There are, as one would expect, a host of historical characters in this book. But there are several characters, asides from Katherine, which really captured my attention. The first was Henry's sixth and last wife, Catherine Parr. Katherine's friendship with Catherine Parr was warm and very genuine. Catherine's disappointment in not being able to marry the man she loves and her fear that she would end her days a neck shorter is beautifully depicted. Catherine's wit and strength shines through this story. She was undoubtedly a wiry woman, but her story is also terribly tragic. When she finally marries the man she was in love with it turned out not to be quite the happy ending she had hoped for and certainly deserved. I thought her characterisation came across as very real in the telling, and I enjoyed reading about her very much.

I thought Riches' portrayal of Thomas Cromwell was fabulous. He is a very shrewd, yet incredibly intelligent man who Katherine fears, yet she also finds him strangely compelling. Their relationship was a fascinating contradiction. They could not have been more dissimilar and yet, for the briefest of moments, their stories entwined.

The other character whom we read an awful lot about is Bishop Stephen Gardiner. His beliefs came into direct conflict with Katherine's, and as his power grows, he became the antagonist in this story. Gardiner threatens not only the Reformation but the people who Katherine cares about. He is, from Katherine's point of view, a very grave threat. As this book is told entirely from Katherine's perspective, I thought this insight into what she more than likely thought of Gardiner was very articulate in the telling.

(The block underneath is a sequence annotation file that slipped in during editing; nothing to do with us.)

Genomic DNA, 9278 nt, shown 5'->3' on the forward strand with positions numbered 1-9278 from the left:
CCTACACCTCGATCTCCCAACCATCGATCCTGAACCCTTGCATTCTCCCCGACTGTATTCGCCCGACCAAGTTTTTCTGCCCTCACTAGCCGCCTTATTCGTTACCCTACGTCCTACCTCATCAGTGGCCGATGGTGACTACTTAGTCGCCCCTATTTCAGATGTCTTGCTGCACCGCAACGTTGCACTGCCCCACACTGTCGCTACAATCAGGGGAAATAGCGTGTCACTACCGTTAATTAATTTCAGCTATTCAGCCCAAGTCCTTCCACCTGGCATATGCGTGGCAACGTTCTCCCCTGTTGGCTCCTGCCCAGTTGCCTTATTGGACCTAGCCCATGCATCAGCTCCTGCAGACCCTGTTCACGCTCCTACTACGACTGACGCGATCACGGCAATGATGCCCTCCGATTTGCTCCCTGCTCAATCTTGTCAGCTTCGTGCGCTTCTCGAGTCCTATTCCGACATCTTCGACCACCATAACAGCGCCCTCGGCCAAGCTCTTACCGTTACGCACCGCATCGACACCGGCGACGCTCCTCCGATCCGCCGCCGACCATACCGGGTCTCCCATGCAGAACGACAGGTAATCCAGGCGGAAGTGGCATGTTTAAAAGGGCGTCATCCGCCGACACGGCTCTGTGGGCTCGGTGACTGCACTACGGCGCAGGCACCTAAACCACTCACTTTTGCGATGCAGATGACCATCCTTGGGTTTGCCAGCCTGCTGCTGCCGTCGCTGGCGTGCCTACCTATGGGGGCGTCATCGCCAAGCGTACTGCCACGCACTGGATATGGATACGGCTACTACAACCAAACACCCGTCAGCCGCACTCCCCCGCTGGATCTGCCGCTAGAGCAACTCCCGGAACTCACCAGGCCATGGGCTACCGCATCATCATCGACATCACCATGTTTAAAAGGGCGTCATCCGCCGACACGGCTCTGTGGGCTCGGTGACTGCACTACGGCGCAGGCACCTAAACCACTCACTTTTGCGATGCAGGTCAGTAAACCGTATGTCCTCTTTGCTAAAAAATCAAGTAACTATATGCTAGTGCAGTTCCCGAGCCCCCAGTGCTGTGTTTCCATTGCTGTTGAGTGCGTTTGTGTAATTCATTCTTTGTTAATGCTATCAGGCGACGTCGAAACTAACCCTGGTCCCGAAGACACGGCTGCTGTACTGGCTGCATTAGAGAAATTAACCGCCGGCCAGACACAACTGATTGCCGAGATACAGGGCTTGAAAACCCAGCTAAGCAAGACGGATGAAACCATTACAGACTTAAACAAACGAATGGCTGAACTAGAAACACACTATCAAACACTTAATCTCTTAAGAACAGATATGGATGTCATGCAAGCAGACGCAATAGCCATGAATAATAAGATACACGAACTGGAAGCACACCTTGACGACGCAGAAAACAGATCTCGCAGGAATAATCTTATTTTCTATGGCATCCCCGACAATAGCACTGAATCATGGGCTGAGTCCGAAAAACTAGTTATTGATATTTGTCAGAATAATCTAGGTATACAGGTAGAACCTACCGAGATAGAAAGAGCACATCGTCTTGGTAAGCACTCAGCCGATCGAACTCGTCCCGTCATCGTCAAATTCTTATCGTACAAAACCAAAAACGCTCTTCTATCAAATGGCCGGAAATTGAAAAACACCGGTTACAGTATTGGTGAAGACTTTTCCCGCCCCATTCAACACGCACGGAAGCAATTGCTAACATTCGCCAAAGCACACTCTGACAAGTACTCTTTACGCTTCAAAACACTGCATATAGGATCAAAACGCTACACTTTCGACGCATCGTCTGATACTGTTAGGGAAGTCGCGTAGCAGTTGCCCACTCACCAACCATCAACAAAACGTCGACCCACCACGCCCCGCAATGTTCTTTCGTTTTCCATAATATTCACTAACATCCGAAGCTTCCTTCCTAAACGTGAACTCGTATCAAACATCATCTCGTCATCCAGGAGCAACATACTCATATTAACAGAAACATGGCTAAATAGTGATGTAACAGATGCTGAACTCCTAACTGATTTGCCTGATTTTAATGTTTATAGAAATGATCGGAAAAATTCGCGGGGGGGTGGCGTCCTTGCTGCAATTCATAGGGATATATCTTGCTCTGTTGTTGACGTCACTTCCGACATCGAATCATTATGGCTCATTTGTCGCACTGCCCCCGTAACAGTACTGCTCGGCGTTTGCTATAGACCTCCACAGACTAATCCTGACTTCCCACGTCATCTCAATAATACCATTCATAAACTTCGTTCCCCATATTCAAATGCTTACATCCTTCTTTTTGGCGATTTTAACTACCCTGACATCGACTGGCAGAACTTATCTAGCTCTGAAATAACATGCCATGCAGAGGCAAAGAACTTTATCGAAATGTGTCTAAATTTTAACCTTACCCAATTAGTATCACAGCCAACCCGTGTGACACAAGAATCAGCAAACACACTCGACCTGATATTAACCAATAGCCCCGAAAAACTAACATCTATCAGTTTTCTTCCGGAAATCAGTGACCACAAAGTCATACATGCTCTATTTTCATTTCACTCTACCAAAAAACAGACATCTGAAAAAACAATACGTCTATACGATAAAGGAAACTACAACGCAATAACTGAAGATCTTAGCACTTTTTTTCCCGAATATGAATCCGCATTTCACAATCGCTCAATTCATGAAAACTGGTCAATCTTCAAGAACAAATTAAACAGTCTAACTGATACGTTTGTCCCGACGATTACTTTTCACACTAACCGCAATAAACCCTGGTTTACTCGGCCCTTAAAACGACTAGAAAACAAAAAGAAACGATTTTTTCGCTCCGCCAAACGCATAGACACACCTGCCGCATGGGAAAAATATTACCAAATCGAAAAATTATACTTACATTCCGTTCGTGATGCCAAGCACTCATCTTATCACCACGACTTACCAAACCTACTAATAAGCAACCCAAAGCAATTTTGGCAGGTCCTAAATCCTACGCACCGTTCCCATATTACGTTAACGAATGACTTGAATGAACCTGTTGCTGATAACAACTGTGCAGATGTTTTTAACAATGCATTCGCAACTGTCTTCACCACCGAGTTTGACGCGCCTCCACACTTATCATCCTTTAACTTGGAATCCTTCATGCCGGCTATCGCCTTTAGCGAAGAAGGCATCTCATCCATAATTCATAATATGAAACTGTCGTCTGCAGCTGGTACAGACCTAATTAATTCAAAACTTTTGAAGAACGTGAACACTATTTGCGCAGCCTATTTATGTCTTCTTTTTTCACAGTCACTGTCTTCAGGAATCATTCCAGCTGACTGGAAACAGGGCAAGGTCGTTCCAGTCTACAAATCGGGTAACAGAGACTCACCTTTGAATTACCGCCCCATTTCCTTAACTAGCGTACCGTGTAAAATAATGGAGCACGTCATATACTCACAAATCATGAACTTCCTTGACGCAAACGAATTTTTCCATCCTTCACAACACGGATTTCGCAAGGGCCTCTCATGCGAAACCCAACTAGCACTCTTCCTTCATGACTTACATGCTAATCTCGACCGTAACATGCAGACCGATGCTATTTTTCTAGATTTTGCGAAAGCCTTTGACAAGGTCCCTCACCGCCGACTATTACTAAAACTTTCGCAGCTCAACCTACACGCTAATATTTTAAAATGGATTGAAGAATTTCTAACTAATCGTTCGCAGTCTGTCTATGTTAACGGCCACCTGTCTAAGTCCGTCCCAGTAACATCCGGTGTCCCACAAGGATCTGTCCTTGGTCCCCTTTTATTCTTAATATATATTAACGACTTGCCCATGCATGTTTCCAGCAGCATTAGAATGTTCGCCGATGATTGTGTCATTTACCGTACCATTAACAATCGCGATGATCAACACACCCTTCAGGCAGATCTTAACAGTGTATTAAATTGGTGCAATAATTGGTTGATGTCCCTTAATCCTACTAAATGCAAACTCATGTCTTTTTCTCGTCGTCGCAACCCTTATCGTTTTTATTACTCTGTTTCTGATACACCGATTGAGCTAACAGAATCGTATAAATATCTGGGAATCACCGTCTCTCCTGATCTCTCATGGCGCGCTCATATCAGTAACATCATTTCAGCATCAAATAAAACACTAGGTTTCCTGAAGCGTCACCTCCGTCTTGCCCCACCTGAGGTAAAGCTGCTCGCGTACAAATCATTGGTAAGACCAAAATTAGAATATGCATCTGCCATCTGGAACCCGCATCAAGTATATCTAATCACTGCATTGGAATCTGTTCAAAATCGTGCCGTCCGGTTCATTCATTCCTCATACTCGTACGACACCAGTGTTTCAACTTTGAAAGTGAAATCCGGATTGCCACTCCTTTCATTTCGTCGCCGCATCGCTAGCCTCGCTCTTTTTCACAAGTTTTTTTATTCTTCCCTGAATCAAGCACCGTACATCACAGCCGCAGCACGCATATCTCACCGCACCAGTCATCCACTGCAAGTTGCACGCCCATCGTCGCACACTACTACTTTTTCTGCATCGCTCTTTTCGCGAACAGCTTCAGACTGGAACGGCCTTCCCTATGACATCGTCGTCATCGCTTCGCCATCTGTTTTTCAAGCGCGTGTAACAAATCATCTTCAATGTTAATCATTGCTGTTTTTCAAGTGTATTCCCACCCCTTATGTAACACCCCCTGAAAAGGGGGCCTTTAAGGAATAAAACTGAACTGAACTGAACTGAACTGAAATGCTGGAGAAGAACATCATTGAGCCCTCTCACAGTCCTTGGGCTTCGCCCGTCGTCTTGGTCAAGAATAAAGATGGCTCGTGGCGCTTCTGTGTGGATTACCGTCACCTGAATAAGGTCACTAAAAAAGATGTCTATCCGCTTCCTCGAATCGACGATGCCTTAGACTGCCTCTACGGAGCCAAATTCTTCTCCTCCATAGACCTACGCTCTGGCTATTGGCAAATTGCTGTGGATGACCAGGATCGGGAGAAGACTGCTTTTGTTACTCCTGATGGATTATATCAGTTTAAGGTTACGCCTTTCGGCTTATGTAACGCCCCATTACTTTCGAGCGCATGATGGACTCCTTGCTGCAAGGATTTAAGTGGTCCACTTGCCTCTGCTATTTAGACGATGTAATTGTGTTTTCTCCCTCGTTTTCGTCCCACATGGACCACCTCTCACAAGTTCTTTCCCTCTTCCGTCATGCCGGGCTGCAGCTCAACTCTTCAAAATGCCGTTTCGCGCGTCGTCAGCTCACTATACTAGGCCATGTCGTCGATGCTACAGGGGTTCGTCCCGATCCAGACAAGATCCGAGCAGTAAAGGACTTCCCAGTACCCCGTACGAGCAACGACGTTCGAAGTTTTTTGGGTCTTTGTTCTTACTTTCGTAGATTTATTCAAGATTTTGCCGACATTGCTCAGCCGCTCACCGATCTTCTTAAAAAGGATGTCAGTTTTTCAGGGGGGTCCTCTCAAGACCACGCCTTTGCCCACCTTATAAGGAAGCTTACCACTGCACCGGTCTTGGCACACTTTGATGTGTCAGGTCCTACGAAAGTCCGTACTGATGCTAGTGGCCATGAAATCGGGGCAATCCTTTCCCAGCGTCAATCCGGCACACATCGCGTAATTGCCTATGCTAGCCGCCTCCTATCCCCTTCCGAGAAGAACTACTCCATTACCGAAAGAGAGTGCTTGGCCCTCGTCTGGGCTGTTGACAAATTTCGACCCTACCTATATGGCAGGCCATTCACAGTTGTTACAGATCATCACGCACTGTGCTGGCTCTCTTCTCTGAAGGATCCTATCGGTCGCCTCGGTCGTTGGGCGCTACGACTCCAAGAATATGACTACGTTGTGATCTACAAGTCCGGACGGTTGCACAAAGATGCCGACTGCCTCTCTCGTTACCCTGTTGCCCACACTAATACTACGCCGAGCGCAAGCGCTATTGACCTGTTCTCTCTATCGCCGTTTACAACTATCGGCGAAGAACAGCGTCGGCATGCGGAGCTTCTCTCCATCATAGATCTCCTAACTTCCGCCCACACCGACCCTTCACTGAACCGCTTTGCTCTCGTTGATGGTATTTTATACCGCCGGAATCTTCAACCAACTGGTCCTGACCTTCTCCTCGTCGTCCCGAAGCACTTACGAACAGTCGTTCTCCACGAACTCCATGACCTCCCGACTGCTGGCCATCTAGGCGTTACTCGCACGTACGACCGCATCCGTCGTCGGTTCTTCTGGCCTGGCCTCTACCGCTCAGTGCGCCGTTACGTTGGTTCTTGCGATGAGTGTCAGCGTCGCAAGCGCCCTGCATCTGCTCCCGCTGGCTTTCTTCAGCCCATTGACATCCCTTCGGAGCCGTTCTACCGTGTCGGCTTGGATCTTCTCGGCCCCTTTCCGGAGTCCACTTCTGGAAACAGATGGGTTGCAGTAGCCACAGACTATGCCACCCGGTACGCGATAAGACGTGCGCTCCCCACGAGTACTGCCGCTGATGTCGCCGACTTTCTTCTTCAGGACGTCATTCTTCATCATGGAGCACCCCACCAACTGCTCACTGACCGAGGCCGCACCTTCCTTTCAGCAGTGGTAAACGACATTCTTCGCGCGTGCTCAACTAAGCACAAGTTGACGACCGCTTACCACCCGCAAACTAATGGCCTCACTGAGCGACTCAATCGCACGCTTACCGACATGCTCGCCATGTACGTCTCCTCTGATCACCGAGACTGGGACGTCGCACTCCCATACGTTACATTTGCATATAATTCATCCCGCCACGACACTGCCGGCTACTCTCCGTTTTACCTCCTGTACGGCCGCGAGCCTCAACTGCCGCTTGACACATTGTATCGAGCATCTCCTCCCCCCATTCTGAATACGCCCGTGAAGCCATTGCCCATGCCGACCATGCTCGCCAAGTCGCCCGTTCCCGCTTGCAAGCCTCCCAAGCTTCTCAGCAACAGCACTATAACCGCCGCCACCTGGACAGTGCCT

With a keen eye on the history of the period and an understanding of what makes a book entertaining, Riches is the ideal commentator for Katherine's story. This book is fabulous from start to finish. A real gem for those who love quality historical fiction set in the Tudor era.

I Highly Recommend.

Review by Mary Anne Yarde.
The Coffee Pot Book Club.

Pick up your copy of
Katherine: Tudor Duchess

Tony Riches

Tony Riches is a full-time UK author of best-selling historical fiction. He lives in Pembrokeshire, West Wales and is a specialist in the history of the Wars of the Roses and the lives of the early Tudors. Tony’s other published historical fiction novels include: Owen – Book One Of The Tudor Trilogy, Jasper – Book Two Of The Tudor Trilogy, Henry – Book Three Of The Tudor Trilogy, Mary – Tudor Princess, Brandon – Tudor Knight and The Secret Diary Of Eleanor Cobham. For more information about Tony’s books please visit his website and his blog, The Writing Desk and find him on Facebook and Twitter.

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See you on your next coffee break!
Take Care,
Mary Anne xxx